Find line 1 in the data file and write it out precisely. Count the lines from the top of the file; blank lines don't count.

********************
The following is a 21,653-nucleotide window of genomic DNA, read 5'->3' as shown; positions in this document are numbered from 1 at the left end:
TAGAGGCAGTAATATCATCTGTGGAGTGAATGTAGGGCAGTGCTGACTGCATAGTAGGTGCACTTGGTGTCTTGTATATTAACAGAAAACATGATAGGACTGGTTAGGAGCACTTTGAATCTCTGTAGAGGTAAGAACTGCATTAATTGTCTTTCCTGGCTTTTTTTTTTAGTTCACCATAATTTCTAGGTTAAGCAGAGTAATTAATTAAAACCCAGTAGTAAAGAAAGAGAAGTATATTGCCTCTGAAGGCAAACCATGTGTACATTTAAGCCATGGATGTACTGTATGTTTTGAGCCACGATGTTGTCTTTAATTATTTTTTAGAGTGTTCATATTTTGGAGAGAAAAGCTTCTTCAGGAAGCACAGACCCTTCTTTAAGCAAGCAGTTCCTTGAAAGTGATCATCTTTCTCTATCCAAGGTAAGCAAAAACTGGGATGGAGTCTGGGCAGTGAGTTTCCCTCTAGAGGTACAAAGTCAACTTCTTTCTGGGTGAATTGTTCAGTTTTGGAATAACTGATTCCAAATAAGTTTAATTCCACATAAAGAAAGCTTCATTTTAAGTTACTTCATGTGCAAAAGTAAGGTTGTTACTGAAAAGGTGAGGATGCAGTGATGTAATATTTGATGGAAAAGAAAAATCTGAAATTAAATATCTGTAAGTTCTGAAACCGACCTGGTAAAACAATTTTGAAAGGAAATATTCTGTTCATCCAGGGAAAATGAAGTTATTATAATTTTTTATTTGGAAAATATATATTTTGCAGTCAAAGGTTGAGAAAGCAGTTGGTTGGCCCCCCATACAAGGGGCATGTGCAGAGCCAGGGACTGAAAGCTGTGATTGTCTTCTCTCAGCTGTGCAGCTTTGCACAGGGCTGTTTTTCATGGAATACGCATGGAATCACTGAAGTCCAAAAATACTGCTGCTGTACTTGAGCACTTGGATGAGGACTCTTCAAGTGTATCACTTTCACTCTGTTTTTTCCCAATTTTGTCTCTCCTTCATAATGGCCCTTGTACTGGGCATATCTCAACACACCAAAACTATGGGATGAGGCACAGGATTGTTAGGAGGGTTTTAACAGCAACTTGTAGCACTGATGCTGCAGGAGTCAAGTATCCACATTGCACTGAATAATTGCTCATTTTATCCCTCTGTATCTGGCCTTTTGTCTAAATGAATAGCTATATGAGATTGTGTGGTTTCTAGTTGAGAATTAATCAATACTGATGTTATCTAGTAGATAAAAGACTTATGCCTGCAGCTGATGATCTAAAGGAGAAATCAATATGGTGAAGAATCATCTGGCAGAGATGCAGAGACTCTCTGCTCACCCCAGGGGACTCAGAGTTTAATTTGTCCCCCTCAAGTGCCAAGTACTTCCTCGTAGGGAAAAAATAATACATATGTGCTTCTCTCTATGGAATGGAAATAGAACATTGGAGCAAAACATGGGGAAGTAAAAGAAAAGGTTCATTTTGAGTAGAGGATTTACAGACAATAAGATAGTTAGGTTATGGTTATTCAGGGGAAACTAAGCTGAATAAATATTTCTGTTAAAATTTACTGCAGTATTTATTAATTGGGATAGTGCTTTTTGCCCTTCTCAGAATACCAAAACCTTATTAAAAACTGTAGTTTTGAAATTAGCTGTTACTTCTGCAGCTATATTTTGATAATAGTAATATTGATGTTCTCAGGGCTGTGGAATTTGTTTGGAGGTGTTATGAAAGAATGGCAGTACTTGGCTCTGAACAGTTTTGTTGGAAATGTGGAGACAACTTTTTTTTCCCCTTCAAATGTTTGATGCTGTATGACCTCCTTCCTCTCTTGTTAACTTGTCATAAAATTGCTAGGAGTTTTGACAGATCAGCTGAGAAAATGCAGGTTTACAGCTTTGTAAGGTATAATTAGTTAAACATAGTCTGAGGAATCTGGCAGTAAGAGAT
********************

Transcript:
The following is a 21,653-nucleotide window of genomic DNA, read 5'->3' as shown; positions in this document are numbered from 1 at the left end: